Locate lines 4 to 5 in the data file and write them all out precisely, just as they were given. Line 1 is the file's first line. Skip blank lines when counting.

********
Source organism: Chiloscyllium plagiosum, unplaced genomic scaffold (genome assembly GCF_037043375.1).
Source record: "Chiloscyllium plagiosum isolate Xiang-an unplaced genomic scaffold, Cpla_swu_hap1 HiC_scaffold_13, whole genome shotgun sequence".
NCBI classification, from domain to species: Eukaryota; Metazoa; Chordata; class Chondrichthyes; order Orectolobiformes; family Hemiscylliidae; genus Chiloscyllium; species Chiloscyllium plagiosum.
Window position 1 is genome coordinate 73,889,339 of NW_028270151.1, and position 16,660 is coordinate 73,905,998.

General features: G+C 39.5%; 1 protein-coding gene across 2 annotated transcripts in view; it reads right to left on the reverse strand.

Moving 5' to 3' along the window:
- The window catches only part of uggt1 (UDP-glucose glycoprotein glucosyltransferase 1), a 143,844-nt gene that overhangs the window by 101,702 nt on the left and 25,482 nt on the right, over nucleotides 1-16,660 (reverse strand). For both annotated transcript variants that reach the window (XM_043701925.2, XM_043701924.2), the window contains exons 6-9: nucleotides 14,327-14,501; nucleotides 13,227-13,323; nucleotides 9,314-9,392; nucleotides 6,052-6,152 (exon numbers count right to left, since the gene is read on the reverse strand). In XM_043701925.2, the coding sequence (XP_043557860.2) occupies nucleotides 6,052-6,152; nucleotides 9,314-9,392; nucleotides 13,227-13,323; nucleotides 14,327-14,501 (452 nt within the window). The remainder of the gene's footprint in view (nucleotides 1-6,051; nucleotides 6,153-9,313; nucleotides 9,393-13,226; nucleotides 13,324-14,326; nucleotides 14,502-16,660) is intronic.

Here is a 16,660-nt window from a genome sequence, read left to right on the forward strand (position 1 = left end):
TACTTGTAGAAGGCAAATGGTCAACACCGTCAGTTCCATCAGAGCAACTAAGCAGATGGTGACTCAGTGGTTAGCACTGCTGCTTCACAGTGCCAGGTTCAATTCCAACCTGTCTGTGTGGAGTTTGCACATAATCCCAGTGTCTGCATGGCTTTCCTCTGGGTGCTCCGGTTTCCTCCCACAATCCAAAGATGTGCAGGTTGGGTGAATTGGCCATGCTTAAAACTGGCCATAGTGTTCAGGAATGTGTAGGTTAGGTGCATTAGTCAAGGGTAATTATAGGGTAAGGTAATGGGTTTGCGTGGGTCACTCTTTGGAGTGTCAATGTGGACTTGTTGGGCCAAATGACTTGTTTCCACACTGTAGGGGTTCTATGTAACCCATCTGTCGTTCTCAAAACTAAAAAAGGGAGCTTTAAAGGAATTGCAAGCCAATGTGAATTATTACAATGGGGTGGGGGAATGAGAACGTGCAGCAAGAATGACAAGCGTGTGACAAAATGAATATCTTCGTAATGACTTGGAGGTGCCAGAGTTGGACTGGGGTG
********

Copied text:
Window position 1 is genome coordinate 73,889,339 of NW_028270151.1, and position 16,660 is coordinate 73,905,998.

General features: G+C 39.5%; 1 protein-coding gene across 2 annotated transcripts in view; it reads right to left on the reverse strand.